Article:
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TEachers Learning to Teach languages

What is TELT?

TEachers Learning to Teach languages (TELT) aims to increase and improve language provision in primary schools. Teachers simultaneously learn a new language and the skills to teach that language in the classroom.

TELT seeks to:

  • John Swinney, Deputy First Minister, visits Bannockburn Primary School to see TELT in actionMake language training for teachers available across Scotland and beyond, including in rural and remote areas
  • Help harmonise the standards of language and pedagogical skills in primary language teaching across Scotland and beyond
  • Encourage the introduction of additional languages to primary by offering this course in four languages: French, German, Mandarin Chinese and Spanish
  • Establish a community of practice of primary teachers teaching languages across Scotland and beyond
  • Teach students not only language and language teaching skills but also develop digital literacy.

TELT is inspired by and contributes to delivery of the Scottish Government’s 1+2 language policy, and is delivered in partnership by the OU and SCILT, Scotland’s National Centre for Languages.

The pedagogy strand, delivered by SCILT, develops teachers’ primary languages teaching skills. In Scotland, this strand is recognised by the General Teaching Council of Scotland (GTCS) as a professional learning programme.

John Swinney MSP, Deputy First Minister and Cabinet Secretary for Education, is pictured above right, on a visit to Bannockburn Primary School to see TELT in action.

Who is it for?

TELT is open to all primary teachers across Scotland. It is also possible to take part in TELT across the UK.

How does it work?

TELT is a distance learning programme. There are two strands:

  • The language strand is available in four languages – French, German, Mandarin Chinese and Spanish. Students can study the language of their choice at Beginners or Post-beginners level. Teachers can gain 15 OU credits contributing towards an Open Degree.
     
  • The pedagogy strand is taught at postgraduate level and teachers will receive a certificate upon its successful completion. In Scotland, teachers can additionally opt into a professional recognition programme for their pedagogy study.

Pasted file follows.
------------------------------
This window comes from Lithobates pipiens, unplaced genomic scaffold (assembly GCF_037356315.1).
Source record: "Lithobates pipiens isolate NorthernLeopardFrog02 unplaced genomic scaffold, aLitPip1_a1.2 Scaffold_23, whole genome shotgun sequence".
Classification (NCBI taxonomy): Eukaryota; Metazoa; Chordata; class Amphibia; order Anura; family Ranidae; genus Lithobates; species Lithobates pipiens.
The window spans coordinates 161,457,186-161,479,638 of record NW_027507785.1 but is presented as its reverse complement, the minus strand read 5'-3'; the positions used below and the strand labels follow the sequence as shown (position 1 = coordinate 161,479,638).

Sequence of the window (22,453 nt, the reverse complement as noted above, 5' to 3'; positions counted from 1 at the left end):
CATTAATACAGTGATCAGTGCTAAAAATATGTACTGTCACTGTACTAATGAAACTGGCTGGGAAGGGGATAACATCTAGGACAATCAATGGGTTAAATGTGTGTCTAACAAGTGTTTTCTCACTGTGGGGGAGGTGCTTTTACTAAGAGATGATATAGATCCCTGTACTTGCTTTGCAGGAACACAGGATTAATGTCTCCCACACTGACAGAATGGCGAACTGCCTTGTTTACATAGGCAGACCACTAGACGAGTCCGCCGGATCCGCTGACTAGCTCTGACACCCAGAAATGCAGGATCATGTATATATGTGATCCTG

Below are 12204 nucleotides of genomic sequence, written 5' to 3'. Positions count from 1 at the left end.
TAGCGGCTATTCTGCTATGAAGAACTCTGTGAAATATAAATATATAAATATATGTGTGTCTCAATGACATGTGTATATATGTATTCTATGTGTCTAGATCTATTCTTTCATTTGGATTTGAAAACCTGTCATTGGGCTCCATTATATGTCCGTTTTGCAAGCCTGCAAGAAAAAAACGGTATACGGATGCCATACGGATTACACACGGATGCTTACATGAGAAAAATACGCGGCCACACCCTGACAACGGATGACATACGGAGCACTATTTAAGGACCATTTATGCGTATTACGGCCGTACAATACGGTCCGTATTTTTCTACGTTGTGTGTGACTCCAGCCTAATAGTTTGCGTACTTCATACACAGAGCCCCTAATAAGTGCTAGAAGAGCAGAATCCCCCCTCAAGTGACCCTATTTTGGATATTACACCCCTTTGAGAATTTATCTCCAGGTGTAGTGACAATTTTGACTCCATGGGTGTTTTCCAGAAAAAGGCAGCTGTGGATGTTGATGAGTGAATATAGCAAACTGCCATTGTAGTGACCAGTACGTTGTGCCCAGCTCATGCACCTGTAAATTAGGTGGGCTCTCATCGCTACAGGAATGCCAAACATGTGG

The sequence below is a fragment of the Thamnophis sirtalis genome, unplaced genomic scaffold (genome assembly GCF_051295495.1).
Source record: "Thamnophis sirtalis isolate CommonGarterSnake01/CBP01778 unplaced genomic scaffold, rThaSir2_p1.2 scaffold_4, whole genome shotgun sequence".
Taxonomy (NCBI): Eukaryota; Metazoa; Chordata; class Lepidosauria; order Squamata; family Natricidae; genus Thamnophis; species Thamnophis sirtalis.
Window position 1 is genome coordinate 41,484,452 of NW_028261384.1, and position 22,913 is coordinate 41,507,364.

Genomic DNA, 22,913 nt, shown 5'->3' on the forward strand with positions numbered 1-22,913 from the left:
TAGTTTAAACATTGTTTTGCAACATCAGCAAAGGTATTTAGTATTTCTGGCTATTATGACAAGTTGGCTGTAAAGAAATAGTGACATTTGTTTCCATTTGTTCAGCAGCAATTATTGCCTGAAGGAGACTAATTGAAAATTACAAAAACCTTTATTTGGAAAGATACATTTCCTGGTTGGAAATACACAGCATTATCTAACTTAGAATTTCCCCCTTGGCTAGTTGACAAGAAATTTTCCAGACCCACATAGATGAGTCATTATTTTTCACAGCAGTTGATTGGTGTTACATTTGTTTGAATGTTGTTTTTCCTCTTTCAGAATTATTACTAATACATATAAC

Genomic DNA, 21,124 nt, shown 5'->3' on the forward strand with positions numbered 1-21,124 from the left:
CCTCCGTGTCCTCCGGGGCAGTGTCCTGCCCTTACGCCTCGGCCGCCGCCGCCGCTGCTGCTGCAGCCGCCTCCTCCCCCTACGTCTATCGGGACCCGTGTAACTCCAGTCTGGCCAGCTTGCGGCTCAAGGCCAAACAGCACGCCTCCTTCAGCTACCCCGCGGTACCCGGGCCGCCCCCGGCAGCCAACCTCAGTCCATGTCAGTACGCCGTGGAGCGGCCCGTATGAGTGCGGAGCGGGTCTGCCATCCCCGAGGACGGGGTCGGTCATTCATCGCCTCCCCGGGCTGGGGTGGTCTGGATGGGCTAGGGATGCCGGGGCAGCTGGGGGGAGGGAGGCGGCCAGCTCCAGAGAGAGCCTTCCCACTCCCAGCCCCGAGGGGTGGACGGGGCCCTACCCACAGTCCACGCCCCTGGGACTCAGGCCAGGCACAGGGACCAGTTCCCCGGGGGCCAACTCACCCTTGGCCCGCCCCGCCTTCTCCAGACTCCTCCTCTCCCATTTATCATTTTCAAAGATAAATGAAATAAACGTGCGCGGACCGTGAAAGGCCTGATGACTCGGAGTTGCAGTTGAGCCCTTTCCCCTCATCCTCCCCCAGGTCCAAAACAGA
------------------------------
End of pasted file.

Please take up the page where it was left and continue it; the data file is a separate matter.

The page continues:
TELT requires nine months’ study in total, with around five hours of study each week. Most of this is done online at a time and place to suit the student, although optional face to face and online tutorials are available.

Participants also collaborate and share ideas and practice through course forums and social media.

In autumn 2019 a new post-beginners module will be introduced.

What past students say

I have never taken part in CPD (Continuing Professional Development) which was this long-running before. It forces (or encourages!) you to keep your own learning relevant and in the forefront of your mind and, more importantly, to make it part of everyday practice.

The course is having a huge impact on my confidence to teach another language. Starting from scratch and learning alongside the pupils has been very humbling.

I have become the 1+2 (Languages) champion of my school because I am studying this course.

I have begun to make home school links for language inspired by fellow practitioners on the course. The parents are extremely positive about their children now learning French and want to support them at home.

I have really enjoyed the online course and it has enabled me to get a job in the EAL (English as an Additional Language) department in Aberdeenshire, where I start on Monday! Super happy!

Recognition for TELT

TELT has been recognised with an OU teaching excellence award 2018 and was shortlisted for the partnership category at the 2018 Herald Higher Education Awards.

Language learning builds confidence, tolerance and respect for other cultures as well as supporting literacy and widening opportunities. Projects like this can empower our teachers with appropriate training so they can deliver an engaging language learning experience in schools.

Initiatives like TELT, developed through The Open University’s Partnership with SCILT, help teachers bring languages to life by teaching pupils subjects in another language – helping support our 1+2 Languages policy and making Scotland a more welcoming country.

John Swinney MSP, Deputy First Minister and Cabinet Secretary for Education

For more information or to register

If you have any questions or would like to register to study through TELT, please contact Scotland-Languages@open.ac.uk.

TELT welcomes both employer-sponsored and independently-funded students. Please discuss sponsorship with your employer before contacting us if that is your preferred route.